The image of the witch being burnt for her crimes is a familiar one, well established in the popular imagination. It might be surprising to learn therefore, that although a frequent occurrence in Scotland and on the Continent, there were only a handful of suspected witches burnt in England, and even those few that come down to us through various sources cannot always be verified. (It must also be noted that if a suspected witch was burnt it tended to be for another crime such as treason or petty treason – the fact that witchcraft was involved did not legally lead to burning.)
An example of death by burning is related in the 1652 pamphlet, The Witch of Wapping, which includes the execution of Prudence Lee for murdering her husband.
“Then the Executioner setting her in a pitch barrel, bound her to the stake, and placed the straw and Faggots about her; whereupon she lifting her eyes towards Heaven, desired all that were present t pray for her; and the Executioner putting fire to the straw, she cried out, Lord Jesus have mercy on my soul; and after the fire was kindled she was heard to shrike out terribly some five or six several times.”
But who actually met this fate? In The History and Antiquities of the Flourishing Corporation of Kings Lynn, published by Benjamin Mackerell in 1738, there is the following entry:
1590 One Margaret Read was this Year Burnt at Lynn for Witchcraft.
Although there is very little know regarding this case, and some doubts as to whether it took place at all, an enduring legend has grown up around Margaret Read. In the brickwork of a house in the Tuesday Market Place in Kings Lynn, is the mark of the Witch’s Heart. The story goes that as the unfortunate Margaret was being burnt for her crimes, her heart burst from her body with such force that it hit the wall of the house, marking the stone in the process. There are various versions of what happened next, but what cannot be disputed is that the mark remains there to this day.
Witch’s Heart – Kings Lynn
Whatever the truth of the matter, there aretwo possible contenders for the identity of Margaret. If she were unmarried, a Margrett Read is recorded in the parish registers for Kings Lynn, baptised on 25thMarch, 1568, daughter of William and Joane Read. This would make Margaret only twenty-two years of age at her death, not unheard of but potentially unlikely for a witchcraft trial. More likely is Margrett Hammond who married Thomas Read at St. Margaret’s church in Kings Lynn on 8thApril, 1562. No children appear in the register to this couple, and it is unclear what happened to her husband.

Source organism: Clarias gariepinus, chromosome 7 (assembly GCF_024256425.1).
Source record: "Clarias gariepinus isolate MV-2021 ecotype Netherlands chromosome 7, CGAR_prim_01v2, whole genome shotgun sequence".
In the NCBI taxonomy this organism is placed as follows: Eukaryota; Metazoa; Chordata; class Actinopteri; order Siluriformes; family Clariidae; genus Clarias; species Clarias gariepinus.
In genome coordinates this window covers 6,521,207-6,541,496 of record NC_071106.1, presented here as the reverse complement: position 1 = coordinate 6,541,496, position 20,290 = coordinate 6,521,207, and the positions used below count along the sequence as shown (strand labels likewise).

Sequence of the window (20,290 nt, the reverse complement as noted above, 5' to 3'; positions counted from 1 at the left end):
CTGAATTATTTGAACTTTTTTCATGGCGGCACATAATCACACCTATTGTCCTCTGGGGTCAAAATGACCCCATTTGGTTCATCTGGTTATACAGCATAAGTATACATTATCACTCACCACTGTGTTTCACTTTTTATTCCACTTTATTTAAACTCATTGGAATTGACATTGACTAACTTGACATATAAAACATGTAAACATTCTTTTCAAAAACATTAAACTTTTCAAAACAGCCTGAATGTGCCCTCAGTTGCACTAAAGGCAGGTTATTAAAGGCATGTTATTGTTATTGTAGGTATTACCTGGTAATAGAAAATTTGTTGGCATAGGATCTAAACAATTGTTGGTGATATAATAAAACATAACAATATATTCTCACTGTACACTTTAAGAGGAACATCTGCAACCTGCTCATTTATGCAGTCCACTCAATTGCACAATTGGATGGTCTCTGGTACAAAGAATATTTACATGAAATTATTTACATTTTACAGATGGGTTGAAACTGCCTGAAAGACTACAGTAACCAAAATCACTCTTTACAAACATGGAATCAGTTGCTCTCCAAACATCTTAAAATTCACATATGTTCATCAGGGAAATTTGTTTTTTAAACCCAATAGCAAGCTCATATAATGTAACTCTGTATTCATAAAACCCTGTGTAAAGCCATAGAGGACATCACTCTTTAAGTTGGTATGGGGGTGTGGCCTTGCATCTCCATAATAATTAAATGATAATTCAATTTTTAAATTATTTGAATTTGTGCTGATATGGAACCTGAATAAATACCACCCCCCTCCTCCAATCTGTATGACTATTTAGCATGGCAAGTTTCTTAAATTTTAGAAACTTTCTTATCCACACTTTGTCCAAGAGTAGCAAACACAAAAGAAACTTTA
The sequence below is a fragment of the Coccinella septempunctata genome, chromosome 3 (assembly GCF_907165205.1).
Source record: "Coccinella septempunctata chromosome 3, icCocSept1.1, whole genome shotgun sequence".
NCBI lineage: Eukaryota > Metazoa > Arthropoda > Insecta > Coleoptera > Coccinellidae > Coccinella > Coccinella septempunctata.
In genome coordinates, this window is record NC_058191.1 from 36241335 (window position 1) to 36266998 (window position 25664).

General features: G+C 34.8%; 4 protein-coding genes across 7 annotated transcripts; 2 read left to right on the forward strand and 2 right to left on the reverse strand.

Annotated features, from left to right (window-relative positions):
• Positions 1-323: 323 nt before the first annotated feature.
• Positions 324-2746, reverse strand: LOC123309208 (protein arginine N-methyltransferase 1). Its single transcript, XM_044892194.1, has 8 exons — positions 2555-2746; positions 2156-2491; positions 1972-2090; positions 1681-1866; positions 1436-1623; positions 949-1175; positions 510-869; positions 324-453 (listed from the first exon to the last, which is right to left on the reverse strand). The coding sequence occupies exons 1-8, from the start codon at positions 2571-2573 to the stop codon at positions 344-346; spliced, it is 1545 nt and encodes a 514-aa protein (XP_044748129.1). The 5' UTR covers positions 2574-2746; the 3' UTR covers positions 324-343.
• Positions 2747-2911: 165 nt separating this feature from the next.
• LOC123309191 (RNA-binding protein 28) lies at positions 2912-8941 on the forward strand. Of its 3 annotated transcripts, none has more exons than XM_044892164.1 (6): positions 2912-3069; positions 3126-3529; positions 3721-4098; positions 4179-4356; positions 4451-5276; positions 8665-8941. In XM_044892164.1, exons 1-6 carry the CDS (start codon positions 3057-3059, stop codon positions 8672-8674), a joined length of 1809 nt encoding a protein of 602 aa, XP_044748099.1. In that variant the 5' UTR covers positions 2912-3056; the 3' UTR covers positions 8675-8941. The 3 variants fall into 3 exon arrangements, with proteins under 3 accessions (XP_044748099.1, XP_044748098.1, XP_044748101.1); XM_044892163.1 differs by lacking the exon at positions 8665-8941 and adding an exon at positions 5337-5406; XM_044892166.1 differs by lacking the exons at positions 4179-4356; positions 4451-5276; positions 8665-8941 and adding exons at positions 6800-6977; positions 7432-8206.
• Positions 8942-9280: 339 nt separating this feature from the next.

Another tantalising glimpse of a woman who may have gone to the stake is Mother Green. An article in the Yorkshire Archaeological Journal quotes the Pocklington Parish Registers for 1630:
“Old wife Green burnt in Market for a witch.”
Often erroneously cited as the last witch to be burnt in England, there is nothing else known of this woman or what sent her to such a fate.
Two other mentions of women burnt for witchcraft are found in Browne’s 1814 History of Norwich. It is related that around Christmas time in 1648:
“Two old women, (one of whom, named Tirrel, belonged to the hospital) were burnt on a charge of witchcraft.”
In the same period, eight people had been condemned and executed for participating in recent riots, whilst others had been fined and imprisoned during this period of great unrest.
Although in some sources Tirrel’s unnamed companion is listed as Mary Oliver, it seems that Mary Oliver actually met her fate a decade later. Browne himself counts her case separately, stating that in 1659:
“Mary Oliver burnt for witchcraft and her goods confiscated for the use of the city.”
The Encyclopaedia of Witchcraft and Demonology says Mary was burned because she killed her husband, but it is unclear where that reference originated. There is a possibility that Mary was the wife of Thomas Oliver, a couple who left for Boston on the Mary Anne in 1632 but returned in 1649 due to Mary’s inability to control her tongue and Thomas’ inability to control Mary. After his first wife’s death, Thomas Oliver went on to marry Bridget Bishop who in turn was executed as a witch in 1692 in Salem. Bridget was previously accused (and cleared in that instance) of killing Thomas, and it might be that Thomas’ two wives were confused in some tellings of the story.
Norwich Castle, where Mary Oliver may have been executed.
The case that can be best verified and about which the most is known is that of Mary Lakeland, the “Ipswich Witch” who was burnt in 1645. Found guilty of causing wasting and death by witchcraft and with consorting with familiar spirits, Mary’s crimes were punishable by death under the 1604 Witchcraft Act. It was because she had committed Petit or Petty Treason, in the form of murdering her husband, however, that she was condemned to burn, and burning remained the punishment for this crime until it was finally removed from law in 1828.
There are several theories for Mary’s untimely demise. These range from the belief that she was actually guilty of the crimes she was accused of – which included bewitching to death several people to whom she owed money, as well as getting revenge on a man who had rejected her grand daughter – to the more mundane explanation that she, like many other poor widows, was a burden and an embarrassment to the town, and her conviction was a way to remove her. The most fantastical suggestion is that Mary Lakeland was in fact a secret Royalist informer, who, when discovered, was duly punished.
The burning of a witch was a costly practice, perhaps one reason why it did not take off as a regular method of execution during the periods of witchcraft accusations. In Mary Lakeland’s time for instance, it cost the rate payers £3 3s 6d, as opposed to the £1 it would have cost to hang her.